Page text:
antihistamines, such as diphenhydramine (Benadryl); alcohol; and possibly
some antiseizure or antidiarrheal drugs. Caution is advised while driving or
operating machinery. The alcohol content in some valerian extracts may
lead to vomiting if used with the drug disulfiram (Antabuse) or
metronidazole (Flagyl).
Interactions With Herbs And Dietary Supplements
Very few interactions between valerian and herbs or supplements have been
reported. Valerian may increase the side effects or the amount of
drowsiness caused by some herbs or supplements, such as St. John's wort or
melatonin. Caution is advised while driving or operating machinery. Valerian
may have effects that counteract stimultation caused by caffeine.

Dosing
The doses listed below are based on scientific research, publications or
traditional use. Because most herbs and supplements have not been
thoroughly studied or monitored, safety and effectiveness may not be
proven. Brands may be made differently, with variable ingredients even
within the same brand. Combination products often contain small amounts
of each ingredient and may not be effective. Appropriate dosing should be
discussed with a health care provider before starting therapy; always read
the recommendations on a product's label. The dosing for unproven uses
should be approached cautiously, because scientific information is limited
in these areas.
Valerian has only been studied for four to six weeks of use. It should not be
used for longer without the supervision of a health care provider.
For Mild Insomnia
Adults (Aged 18 Or Older)
Capsules: A dose of 300 to 1,800 milligrams of valerian has been taken my
mouth.
Aqueous or aqueous-ethanol extract: A dose of 1.5 to three grams of herb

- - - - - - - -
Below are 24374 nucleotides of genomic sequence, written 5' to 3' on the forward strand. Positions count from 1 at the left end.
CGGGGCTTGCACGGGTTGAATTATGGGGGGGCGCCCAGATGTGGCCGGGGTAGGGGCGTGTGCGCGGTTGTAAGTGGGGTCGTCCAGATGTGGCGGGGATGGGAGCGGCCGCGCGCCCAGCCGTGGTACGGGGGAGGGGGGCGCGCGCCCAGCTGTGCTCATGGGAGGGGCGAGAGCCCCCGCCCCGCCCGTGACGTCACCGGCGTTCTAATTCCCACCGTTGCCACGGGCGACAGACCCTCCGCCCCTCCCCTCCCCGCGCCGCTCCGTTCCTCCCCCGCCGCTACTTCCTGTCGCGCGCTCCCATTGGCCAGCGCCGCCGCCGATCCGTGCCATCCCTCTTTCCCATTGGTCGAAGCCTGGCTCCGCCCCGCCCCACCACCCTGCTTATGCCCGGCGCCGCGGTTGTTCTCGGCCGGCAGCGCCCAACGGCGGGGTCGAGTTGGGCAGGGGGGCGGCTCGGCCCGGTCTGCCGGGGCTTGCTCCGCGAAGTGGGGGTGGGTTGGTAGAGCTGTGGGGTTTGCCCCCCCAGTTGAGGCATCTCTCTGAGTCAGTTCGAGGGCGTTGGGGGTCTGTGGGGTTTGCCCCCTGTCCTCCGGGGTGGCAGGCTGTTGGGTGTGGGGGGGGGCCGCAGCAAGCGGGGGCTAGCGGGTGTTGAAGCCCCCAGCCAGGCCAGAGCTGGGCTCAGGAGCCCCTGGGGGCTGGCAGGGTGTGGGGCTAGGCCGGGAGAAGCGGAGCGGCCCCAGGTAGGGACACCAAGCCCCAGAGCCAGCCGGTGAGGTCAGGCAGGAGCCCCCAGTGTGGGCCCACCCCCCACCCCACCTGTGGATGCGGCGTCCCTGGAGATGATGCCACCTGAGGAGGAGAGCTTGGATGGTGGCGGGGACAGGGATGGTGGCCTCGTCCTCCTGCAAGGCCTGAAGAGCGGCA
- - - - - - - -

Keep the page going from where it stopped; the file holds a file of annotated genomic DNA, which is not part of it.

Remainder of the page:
has been taken by mouth 30 to 60 minutes before going to bed.
Tea: A dose of 1.5 to three grams of valerian root steeped in 150 milliliters
of boiling water for five to 10 minutes has been taken by mouth 30 to 60
minutes before going to bed.
Children (Younger Than 18)
The dosing and safety of valerian have not been studied thoroughly in
children, and valerian is therefore not recommended.
For Sedation Or Stress Reduction
                                                                 Page 56 of 56


Aqueous or aqueous-ethanol extract: A dose of 100 to 600 milligrams taken
by mouth before or after stressful events has been used.
Tea: A dose of 1.5 to three grams of valerian root steeped in 150 milliliters
of boiling water has been taken by mouth five to 10 minutes before or after
stressful events.

Summary
Valerian has been suggested for several conditions but has been most
studied as a treatment for insomnia. Valerian may reduce the length of time
it takes to fall asleep and may improve sleep quality with fewer adverse
effects than commonly used prescription drugs. Valerian is not
recommended in pregnant or breast-feeding women or in children. Alcoholic
extracts should always be avoided in pregnant women. Remember that
alcohol in some liquid preparations or tinctures may cause nausea or
vomiting if taken with the drugs disulfiram or metronidazole. Valerian has
been studied for only four to six weeks, and safety has not been established
for longer-term use. Consult your health care provider immediately if you
experience side effects.